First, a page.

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Monthly Wine Writing Challenge Entry/ Subject-Fear

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Madman on the Loose, I Could Die Today

On a sunny bucolic vacation day, The Bam, bam bambambam of an automatic weapon splintered the birdsong and rustle of the breeze through the treetops.  “Wait! Were those real gunshots?  Was it someone target practicing? Should I be worried?” we sat on the deck in the sunshine, pondering.  “It is a bit countryish with huge lots in this little seaside enclave of vacation and retiree homes. People could target practice here, I guess. And yet…”

In the twenty years we had been coming to that cabin for a women’s retreat week, we had never heard anything like this.  After all, it is Cleone, a tiny community where the grocery store, post office, and gas pump are rolled into one, where the one restaurant (with consistently awesome Mexican food) opens whenever the owners feel inclined to cook or do business, where the community’s one claim to fame is MacKerricher State Park, a CA north coast refuge for sea otters, birds, tide pool creatures, plus a great place for whale watching on the spectacular headlands.  Cleone is a bedroom community of Mendocino and Fort Bragg.  We have always loved its reclusive air, a great place to get away, kick back, from the intensity of the Bay Area, where the population consists mostly of dog walkers, birders, cliffs-meet-the-sea nature-lovers.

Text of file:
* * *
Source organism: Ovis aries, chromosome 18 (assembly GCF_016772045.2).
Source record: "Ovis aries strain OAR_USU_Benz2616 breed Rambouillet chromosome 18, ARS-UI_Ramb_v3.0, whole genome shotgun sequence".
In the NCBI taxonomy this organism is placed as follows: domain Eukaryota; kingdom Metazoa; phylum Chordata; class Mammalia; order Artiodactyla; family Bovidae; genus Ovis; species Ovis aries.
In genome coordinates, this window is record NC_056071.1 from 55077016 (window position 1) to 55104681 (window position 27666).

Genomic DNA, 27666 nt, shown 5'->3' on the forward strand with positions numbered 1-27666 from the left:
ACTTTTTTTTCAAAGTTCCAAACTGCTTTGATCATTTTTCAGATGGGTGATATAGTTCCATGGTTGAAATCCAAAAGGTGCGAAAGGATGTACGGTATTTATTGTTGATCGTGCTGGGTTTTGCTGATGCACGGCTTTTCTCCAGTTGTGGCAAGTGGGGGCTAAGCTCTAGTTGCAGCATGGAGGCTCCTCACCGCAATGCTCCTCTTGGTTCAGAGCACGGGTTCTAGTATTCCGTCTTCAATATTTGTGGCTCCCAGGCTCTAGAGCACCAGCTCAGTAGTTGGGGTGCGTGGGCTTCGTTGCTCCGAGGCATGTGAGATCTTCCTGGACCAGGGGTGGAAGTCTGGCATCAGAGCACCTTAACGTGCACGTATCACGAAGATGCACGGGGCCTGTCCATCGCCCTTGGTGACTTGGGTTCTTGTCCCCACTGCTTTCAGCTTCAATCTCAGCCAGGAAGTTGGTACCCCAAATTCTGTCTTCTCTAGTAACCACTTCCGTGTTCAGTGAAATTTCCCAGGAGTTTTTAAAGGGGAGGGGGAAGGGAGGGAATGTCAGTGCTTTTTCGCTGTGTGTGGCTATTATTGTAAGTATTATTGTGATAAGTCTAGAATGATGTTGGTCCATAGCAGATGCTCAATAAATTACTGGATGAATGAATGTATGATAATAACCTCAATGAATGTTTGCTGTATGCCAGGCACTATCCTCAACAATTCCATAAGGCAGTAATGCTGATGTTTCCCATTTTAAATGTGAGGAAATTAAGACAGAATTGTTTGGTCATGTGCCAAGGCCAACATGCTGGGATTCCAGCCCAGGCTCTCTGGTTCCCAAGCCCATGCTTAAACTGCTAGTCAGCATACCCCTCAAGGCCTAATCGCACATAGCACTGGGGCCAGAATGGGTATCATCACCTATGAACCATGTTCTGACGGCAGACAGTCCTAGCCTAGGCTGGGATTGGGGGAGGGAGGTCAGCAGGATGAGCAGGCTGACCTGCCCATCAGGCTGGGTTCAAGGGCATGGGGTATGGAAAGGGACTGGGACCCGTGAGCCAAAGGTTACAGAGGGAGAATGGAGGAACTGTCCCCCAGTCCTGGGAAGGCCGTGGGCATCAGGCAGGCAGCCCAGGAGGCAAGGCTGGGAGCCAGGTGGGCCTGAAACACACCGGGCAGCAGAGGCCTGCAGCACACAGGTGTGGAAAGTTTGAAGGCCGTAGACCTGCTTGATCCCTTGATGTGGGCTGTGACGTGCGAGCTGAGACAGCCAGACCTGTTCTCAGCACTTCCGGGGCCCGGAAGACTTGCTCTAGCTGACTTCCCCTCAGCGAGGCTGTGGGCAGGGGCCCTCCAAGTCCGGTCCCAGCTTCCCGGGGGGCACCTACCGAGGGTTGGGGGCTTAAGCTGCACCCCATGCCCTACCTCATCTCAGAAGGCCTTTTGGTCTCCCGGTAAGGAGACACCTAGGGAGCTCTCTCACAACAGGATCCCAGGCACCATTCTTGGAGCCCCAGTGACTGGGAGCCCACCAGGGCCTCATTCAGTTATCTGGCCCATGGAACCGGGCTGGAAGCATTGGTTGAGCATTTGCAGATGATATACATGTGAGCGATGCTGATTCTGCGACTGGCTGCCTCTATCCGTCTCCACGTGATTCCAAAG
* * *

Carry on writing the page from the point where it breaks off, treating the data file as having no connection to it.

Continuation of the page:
“So what were those gunshots?”  Not hearing more, two of us decided to go for a walk out on the headlands.  However, when we got about 25 feet down the road, we saw two sheriffs with guns out, peering into the huge row of brambles and pine trees that separated our street from the one behind.  “Um, maybe we’ll head back to the cabin. That doesn’t look good.”